I pressed Ian on the idea of football being a powerful tool, pointing out how it can be so effective in both good and bad ways. He said in response: “Absolutely, we’re domestically opposed to what Tommy Robinson and Football Lads Alliance and all that garbage do. They see the value of football the same way that we do, so they see football as an opportunity to create a division. We see football as an opportunity to unite communities. Its dead interesting when you sit down and you look at their modus operandum and you look at our modus operandum because footballs the national game, and it’s amazing that me and Dave can use football as a vehicle to walk into a mosque and integrate with their communities.”
Their work with Mohammed Salah’s mosque stretches back further than that. During the 2018 World Cup, they screened the Egypt vs Russia game at the mosque, and about 250 people attended from the whole community. Dave described it as: ”One of our proudest moments”. Ian elaborated by saying: “A lot of people haven’t been to a mosque before, and it’s an opportunity to break down that barrier and put some of those mistruths that you might read in The Daily Mail and the right-wing propaganda to bed really.” With a smirk on his face, Dave added: “It’s funny how no one’s ever tried to radicalise me isn’t it? There’s an ignorance isn’t there, what happens behind that door there.”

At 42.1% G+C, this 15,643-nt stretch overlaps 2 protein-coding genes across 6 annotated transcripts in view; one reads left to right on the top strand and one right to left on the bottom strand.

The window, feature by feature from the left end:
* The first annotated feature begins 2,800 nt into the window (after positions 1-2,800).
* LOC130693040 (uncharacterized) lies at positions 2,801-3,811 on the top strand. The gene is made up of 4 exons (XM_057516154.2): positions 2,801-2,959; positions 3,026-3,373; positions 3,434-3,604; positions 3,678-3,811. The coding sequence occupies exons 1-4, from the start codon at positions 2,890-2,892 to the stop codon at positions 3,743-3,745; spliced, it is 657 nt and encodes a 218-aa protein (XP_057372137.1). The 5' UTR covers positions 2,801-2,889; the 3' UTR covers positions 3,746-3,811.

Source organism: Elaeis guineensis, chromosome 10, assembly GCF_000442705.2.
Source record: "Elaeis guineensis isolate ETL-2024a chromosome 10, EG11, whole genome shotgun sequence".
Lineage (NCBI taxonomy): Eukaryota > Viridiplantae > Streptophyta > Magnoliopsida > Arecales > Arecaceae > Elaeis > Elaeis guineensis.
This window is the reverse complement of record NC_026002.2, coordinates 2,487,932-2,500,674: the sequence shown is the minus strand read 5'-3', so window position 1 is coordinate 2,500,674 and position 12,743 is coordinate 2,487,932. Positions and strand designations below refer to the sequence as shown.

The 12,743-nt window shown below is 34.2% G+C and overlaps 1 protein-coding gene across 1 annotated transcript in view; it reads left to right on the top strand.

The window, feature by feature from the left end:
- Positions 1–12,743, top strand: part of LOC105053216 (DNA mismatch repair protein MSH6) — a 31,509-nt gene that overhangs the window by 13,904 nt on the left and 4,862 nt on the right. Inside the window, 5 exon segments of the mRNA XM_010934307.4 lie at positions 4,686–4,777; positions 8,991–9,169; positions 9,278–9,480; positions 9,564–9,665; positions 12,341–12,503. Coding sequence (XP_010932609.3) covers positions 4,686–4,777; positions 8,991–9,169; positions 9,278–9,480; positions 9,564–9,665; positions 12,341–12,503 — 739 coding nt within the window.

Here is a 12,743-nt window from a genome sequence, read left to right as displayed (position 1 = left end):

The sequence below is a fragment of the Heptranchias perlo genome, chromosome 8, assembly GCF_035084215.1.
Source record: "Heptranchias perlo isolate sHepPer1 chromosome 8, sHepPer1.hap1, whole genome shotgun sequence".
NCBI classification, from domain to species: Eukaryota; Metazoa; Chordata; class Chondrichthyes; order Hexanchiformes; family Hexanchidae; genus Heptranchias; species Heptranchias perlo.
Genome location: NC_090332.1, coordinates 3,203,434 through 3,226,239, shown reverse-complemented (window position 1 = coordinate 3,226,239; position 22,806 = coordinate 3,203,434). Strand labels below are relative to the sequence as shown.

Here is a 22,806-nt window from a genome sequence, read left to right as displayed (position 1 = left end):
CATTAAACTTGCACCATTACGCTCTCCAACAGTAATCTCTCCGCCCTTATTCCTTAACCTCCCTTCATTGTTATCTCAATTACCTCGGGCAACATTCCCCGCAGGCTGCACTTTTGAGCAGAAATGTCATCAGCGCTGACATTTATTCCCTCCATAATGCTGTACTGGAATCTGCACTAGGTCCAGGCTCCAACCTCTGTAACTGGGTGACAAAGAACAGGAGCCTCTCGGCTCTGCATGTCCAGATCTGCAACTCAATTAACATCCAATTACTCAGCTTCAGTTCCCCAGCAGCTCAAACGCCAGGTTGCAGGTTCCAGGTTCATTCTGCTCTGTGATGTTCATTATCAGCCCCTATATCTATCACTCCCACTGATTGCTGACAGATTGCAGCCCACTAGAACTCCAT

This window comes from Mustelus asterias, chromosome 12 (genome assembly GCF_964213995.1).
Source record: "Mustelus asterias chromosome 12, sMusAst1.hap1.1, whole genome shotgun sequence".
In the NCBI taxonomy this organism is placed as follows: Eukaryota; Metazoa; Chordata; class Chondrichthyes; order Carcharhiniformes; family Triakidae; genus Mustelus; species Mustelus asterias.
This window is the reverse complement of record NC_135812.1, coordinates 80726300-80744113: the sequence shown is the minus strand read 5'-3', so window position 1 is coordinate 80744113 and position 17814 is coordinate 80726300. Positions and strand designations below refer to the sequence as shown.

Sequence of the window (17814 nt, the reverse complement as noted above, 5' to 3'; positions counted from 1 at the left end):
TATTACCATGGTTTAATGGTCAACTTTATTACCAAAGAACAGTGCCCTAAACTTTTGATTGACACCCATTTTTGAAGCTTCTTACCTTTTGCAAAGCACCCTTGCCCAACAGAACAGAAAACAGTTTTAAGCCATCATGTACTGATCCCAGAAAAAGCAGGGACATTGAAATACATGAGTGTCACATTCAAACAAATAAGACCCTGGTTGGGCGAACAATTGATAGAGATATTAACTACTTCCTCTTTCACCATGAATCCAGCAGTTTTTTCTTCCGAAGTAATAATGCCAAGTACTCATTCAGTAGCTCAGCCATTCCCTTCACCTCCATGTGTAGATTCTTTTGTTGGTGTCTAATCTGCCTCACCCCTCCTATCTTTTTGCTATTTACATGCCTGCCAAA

I asked Dave how rewarding it is to know he’s helping so many people, but his answer suggested he feels their work in mobilising football fans is more impressive. Food bank collections is something that should be happening regardless. He said: “Well I think it’s more rewarding knowing how we’re helping to change the narrative about football fans. That lad over there has just bought a lodge for disabled and sick children in the Lake District. Football fans believe it or not are just like anyone else.”
It was at this point a very wealthy looking man arrived, shook hands with us all and started having a casual chat. This was the Chief Executive Officer of Liverpool Football Club, Peter Moore. Politely, Dave immediately explained whom I was and what I was doing, to which Mr Moore said: “It’s a great story here isn’t it. Careful though you know what side of the park he’s from.” He went on to ridicule me about Manchester United’s recent form, and then rushed off to get something to eat. In fairness, he had just flown in from China and hadn’t eaten. Incidentally, it was Mr Moore who bought the van that Fans Supporting Foodbanks use for their collections out of his own pocket. It was testament to the relaxed, social vibe around the collection that such a prominent figure can turn up, have a chat and continue with his day.
Ian and Dave have a really impressive mind-set, and are doing deeply impressive work. They are changing the stereotype of what a football fan is, and helping those in need along the way.